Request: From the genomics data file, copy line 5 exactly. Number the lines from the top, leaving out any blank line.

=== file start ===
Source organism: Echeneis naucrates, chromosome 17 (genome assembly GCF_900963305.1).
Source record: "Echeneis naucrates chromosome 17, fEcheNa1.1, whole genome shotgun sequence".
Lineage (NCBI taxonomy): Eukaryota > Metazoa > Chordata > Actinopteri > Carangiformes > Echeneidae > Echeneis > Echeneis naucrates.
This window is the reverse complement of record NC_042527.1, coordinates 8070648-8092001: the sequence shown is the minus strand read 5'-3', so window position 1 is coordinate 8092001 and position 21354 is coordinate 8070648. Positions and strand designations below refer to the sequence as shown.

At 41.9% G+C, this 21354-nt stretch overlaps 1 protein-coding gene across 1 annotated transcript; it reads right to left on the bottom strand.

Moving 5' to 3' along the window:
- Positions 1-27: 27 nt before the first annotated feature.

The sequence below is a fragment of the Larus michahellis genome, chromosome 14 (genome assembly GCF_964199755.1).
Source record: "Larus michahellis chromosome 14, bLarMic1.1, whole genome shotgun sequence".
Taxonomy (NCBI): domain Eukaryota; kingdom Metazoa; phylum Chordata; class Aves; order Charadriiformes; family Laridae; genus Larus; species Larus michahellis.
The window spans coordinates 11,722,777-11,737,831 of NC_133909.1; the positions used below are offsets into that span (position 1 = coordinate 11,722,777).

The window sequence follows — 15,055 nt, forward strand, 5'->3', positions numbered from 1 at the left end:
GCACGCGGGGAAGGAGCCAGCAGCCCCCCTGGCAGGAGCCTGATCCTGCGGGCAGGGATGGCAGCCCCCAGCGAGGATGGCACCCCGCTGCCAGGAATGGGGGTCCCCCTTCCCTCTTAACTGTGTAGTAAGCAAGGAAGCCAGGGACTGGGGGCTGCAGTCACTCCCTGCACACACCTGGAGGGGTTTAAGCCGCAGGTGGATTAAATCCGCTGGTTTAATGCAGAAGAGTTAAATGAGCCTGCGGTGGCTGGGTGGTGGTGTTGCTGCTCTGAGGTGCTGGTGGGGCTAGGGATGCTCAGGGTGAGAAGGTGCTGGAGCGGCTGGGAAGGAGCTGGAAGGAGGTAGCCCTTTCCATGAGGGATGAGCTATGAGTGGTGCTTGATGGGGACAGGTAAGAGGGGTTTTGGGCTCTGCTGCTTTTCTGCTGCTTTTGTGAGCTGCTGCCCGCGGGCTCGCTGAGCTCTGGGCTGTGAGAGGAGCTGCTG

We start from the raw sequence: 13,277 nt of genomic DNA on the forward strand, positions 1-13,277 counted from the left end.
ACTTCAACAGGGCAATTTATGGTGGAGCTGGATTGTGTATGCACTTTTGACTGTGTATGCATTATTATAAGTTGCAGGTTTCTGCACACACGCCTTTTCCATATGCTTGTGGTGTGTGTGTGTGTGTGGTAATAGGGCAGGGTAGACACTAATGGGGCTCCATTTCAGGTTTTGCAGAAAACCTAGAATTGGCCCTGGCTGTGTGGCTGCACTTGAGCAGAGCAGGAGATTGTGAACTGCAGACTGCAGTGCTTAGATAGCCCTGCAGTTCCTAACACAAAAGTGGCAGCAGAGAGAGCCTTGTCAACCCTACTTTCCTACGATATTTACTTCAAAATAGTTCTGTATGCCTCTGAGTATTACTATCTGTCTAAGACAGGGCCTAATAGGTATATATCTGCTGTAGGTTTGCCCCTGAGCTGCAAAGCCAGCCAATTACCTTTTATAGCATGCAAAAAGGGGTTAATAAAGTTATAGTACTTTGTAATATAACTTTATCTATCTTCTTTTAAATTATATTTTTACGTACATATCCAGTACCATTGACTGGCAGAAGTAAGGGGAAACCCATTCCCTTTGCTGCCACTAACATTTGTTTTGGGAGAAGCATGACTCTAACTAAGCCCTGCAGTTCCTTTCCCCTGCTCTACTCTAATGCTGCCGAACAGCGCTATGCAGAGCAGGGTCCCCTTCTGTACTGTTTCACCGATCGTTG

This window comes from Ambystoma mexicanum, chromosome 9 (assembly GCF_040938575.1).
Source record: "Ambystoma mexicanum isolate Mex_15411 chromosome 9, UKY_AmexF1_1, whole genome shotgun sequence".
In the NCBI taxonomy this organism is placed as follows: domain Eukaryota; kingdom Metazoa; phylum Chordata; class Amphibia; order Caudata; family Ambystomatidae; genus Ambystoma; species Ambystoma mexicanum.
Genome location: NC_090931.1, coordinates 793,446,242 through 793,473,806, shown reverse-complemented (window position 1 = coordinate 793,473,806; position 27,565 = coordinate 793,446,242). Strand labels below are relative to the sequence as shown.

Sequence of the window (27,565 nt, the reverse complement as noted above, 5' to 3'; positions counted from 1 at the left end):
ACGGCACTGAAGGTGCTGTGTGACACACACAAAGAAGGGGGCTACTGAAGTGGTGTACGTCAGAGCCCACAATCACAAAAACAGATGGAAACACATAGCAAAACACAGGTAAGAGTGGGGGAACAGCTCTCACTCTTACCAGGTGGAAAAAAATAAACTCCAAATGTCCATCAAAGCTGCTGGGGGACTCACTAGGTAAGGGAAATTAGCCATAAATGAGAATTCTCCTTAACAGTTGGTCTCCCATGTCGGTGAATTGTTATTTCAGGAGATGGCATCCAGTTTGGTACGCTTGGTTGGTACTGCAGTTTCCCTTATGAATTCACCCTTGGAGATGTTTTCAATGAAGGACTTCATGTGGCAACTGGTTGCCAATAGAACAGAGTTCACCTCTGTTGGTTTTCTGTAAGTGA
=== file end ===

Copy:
At 41.9% G+C, this 21354-nt stretch overlaps 1 protein-coding gene across 1 annotated transcript; it reads right to left on the bottom strand.